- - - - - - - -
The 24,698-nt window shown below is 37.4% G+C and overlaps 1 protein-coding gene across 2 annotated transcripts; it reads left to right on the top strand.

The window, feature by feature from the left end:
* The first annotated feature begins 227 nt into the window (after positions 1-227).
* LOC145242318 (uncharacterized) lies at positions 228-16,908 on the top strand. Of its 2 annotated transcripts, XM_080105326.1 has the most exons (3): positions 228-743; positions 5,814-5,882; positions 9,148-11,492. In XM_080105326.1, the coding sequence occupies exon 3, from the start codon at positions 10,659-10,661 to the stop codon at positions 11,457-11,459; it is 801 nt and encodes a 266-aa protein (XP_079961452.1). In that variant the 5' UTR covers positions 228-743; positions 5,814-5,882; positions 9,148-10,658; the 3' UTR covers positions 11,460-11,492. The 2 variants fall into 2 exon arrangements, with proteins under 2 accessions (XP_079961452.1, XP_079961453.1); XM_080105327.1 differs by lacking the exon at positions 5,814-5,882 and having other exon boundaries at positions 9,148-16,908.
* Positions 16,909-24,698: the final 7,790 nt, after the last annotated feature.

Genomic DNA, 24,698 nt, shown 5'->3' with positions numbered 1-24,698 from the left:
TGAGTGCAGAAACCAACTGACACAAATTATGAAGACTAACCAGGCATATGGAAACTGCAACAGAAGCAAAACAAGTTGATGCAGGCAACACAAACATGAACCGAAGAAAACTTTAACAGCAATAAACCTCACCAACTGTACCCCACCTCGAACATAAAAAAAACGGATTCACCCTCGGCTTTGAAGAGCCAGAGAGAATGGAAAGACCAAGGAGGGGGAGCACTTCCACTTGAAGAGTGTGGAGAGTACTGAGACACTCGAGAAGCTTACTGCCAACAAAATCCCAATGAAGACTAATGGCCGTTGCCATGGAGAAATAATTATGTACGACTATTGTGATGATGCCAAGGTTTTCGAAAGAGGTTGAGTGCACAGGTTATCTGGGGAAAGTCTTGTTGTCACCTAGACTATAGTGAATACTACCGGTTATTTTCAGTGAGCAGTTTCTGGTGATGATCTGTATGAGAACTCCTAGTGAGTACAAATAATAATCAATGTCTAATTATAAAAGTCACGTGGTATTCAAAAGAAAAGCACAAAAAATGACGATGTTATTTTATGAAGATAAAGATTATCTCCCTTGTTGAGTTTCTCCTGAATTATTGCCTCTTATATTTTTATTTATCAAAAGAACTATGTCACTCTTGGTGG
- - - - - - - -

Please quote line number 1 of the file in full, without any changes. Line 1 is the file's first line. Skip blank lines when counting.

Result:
The 24,698-nt window shown below is 37.4% G+C and overlaps 1 protein-coding gene across 2 annotated transcripts; it reads left to right on the top strand.